This week was primarily about the impact of the internet on journalism and media; more specifically, whether the Internet and social media have changed advocacy and/or propaganda efforts.
In comparing today’s media filters to those proposed by Chomsky and Herman, Rampton notes that today media ownership is much different. Instead of media being controlled by a handful of companies, essentially anyone is able to start a blog or website, as the entry price is quite low. However, Gladwell notes in his widely read report Small Change, that while it may be easier for people to express themselves, it is actually harder for that expression to have any impact. This makes sense as with more sources, the audience is more dispersed. However, this doesn’t necessarily mean that no one can have an impact. In his note to Gladwell, Cheyfitz writes that “a change in who can publish to the world is a big change in the political landscape — a challenge to the existing order.” We aren’t just hearing or reading what the five Media Giants want us to. Today we have access to information from a variety of sources – several of which may not be as heavily filtered.
A few other differences in the media include the filters of Flak and Advertising. In the past flak (negative responses to media) were a deterrent to media output. However, as Rampton writes, today, it is often a way to draw in viewers and can lead to an increase in popularity. Additionally, while advertising has always been a bit of a nuisance, the increased use on blogs and internet sites has led some major sites such as Wikipedia to go without advertising revenue.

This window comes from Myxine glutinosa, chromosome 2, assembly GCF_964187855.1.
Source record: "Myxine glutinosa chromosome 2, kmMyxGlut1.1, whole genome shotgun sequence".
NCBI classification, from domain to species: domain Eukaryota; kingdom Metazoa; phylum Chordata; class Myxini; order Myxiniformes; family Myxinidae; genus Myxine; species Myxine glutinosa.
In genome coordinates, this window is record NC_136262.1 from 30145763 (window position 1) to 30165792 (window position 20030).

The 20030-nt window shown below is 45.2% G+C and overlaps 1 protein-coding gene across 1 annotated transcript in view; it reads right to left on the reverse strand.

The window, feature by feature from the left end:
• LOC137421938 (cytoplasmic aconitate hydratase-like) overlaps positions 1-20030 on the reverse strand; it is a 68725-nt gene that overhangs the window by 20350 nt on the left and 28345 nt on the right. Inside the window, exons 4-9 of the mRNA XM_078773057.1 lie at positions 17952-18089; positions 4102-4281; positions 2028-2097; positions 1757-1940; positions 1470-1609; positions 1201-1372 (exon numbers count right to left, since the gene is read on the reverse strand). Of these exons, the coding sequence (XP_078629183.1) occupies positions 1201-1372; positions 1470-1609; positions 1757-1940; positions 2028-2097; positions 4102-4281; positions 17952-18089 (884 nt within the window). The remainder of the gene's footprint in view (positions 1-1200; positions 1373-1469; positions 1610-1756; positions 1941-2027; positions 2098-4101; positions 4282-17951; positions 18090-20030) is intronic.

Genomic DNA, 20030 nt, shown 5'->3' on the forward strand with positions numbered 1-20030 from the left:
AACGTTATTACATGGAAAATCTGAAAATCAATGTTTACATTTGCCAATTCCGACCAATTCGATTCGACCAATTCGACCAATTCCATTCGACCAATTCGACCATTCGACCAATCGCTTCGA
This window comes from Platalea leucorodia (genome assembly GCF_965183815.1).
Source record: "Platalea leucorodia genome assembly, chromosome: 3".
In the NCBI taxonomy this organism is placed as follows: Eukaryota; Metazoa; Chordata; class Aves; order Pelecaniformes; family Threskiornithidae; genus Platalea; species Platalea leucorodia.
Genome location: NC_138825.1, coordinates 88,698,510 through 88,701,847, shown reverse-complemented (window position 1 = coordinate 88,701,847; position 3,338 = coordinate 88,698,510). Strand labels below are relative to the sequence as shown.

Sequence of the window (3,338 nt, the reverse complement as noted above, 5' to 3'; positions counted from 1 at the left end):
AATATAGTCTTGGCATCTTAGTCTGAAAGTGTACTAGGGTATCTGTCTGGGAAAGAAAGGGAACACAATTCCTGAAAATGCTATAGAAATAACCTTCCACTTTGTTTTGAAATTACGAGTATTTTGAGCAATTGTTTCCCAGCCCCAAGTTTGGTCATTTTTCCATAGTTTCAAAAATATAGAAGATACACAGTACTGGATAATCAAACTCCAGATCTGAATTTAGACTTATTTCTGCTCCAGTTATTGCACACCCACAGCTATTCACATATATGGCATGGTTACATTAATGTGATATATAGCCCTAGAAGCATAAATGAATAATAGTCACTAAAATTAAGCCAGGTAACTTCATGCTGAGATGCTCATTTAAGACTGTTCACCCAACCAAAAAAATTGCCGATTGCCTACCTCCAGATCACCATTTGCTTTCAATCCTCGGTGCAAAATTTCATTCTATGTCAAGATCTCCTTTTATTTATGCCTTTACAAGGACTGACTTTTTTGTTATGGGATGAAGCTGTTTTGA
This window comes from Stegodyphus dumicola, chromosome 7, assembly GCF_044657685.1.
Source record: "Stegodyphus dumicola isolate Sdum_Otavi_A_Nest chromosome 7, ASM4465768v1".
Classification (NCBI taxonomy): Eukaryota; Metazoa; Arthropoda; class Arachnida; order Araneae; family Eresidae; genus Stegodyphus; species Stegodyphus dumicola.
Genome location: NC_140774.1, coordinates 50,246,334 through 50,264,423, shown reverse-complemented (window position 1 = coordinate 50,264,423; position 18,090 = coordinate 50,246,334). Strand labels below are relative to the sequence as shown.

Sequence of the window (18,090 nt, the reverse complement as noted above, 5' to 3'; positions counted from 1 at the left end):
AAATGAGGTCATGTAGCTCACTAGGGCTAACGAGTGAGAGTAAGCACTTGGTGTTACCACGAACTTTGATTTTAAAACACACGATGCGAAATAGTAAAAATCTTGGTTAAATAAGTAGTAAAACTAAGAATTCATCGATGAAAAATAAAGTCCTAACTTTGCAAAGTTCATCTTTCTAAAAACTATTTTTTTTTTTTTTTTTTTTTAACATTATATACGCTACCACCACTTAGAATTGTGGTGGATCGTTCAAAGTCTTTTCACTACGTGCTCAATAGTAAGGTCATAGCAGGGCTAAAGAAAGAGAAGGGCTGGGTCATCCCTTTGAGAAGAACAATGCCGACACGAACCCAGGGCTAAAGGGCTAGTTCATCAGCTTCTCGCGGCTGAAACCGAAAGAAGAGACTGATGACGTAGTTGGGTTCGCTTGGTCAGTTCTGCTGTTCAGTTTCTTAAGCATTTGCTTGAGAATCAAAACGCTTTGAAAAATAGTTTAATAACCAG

I think internet has certainly changed our social interactions, even on a societal level. I was largely unfamiliar with the role media had in President Obama’s election, prior to reading Castells’ account (in Media and Society, 2010). Castells noted seven factors, including viral video campaigns and partnering with the co-founder of Facebook, which were distinctly a different approach to garnering votes. Thinking back, I do recall numerous Facebook advertisements. He had a specific target audience and he adjusted his strategies in order to get the information to them.
Rampton writes that information in US media distorts reality. I found this particularly true in his description of the reporting that occurred regarding the Iraq War. Not only did the media not actively provide information, but they also actively ignored third party accounts, such as that of the research done by Johns Hopkins. While a few weeks ago we discussed how reality TV can distort our perceptions about how Americans act (wild and crazy is how it’s often portrayed), this is a much more important and serious example of how the media can influence how we think and see the world.
The final thing I’d like to touch on is the use of social media for activism. There was a bit of back and forth within the readings this week about whether social media increases our ability to advocate a cause. As Gladwell wrote, “liking” a Facebook page about Darfur is nowhere equivalent to the sit-ins that occurred in the 1960s. In today’s society we are comfortable with just being informed about a situation – no real action is necessary. In Shirky’s response to Gladwell, he noted the use of social media tools (texting, email, photo sharing, social networking, etc.) does not have a single outcome. Both positive and negative outcomes are possible, and likely. Interestingly, there was recently an iMarch on immigration. Regarding the non-exclusivity of the march, one of the organizers commented “It’s 2013 and the way we communicate is broader and different than it was a generation ago, and we want to be able to maximize all the ways we can to push Congress.” In conjunction with using the hashtag iMarch, this was the largest political thunderclap yet, reaching over 45 million users. This is a prime example of how social media can be used in politics. As is noted within the article as well as some of the readings, this is new territory, and it will be interesting to see what impact it can truly have.